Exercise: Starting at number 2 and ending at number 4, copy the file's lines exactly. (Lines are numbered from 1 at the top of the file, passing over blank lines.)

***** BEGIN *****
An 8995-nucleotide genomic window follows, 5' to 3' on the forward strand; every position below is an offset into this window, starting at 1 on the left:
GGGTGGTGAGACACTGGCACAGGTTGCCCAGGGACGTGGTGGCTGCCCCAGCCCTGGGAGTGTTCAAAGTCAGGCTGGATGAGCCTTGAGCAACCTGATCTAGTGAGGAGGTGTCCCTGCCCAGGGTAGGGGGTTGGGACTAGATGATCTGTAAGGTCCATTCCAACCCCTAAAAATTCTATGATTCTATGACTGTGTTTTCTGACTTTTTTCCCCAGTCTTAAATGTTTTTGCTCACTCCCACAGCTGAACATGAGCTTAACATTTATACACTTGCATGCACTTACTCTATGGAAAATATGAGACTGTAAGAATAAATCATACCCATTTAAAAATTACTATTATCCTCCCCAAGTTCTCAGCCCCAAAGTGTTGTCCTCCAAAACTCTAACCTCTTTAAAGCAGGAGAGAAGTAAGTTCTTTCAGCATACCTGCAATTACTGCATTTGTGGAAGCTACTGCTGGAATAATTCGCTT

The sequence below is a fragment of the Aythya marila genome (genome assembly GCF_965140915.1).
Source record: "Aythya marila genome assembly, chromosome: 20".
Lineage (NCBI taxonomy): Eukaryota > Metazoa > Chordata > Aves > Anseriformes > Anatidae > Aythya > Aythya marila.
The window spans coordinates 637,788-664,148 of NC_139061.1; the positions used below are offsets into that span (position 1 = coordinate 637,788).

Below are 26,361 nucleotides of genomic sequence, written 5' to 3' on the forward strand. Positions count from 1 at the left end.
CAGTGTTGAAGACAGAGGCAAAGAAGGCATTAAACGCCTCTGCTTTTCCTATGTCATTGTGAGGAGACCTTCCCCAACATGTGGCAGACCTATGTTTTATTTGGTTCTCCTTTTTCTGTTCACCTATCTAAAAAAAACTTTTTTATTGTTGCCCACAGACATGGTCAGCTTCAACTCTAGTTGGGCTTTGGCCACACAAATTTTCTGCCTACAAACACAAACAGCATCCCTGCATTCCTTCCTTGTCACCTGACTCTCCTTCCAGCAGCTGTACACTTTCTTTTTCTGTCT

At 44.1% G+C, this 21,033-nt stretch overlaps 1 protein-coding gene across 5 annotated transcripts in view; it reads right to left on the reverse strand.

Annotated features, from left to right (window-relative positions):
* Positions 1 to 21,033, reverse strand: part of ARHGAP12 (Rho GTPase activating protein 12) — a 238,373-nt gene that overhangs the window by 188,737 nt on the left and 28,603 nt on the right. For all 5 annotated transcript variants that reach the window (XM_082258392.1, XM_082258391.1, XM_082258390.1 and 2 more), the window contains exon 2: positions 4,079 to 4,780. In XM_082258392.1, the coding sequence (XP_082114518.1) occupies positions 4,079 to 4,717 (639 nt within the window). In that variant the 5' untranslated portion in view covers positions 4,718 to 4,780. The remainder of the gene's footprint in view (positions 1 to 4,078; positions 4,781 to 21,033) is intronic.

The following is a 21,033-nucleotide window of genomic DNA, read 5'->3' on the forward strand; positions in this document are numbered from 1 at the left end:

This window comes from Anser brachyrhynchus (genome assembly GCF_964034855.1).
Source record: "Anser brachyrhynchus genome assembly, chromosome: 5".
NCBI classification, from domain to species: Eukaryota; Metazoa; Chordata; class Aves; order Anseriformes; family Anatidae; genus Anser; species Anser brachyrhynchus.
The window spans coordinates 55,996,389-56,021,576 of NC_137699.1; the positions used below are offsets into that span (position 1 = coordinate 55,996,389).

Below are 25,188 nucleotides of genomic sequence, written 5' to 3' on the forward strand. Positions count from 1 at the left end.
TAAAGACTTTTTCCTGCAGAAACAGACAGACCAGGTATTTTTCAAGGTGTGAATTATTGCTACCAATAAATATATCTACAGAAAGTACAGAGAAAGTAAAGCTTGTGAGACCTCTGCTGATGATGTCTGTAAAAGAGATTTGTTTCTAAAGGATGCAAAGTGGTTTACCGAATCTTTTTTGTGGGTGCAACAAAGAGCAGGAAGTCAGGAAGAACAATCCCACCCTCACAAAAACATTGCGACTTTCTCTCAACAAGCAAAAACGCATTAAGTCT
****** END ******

GGGTGGTGAGACACTGGCACAGGTTGCCCAGGGACGTGGTGGCTGCCCCAGCCCTGGGAGTGTTCAAAGTCAGGCTGGATGAGCCTTGAGCAACCTGATCTAGTGAGGAGGTGTCCCTGCCCAGGGTAGGGGGTTGGGACTAGATGATCTGTAAGGTCCATTCCAACCCCTAAAAATTCTATGATTCTATGACTGTGTTTTCTGACTTTTTTCCCCAGTCTTAAATGTTTTTGCTCACTCCCACAGCTGAACATGAGCTTAACATTTATACACTTGCATGCACTTACTCTATGGAAAATATGAGACTGTAAGAATAAATCATACCCATTTAAAAATTACTATTATCCTCCCCAAGTTCTCAGCCCCAAAGTGTTGTCCTCCAAAACTCTAACCTCTTTAAAGCAGGAGAGAAGTAAGTTCTTTCAGCATACCTGCAATTACTGCATTTGTGGAAGCTACTGCTGGAATAATTCGCTT

The sequence below is a fragment of the Aythya marila genome (genome assembly GCF_965140915.1).
Source record: "Aythya marila genome assembly, chromosome: 20".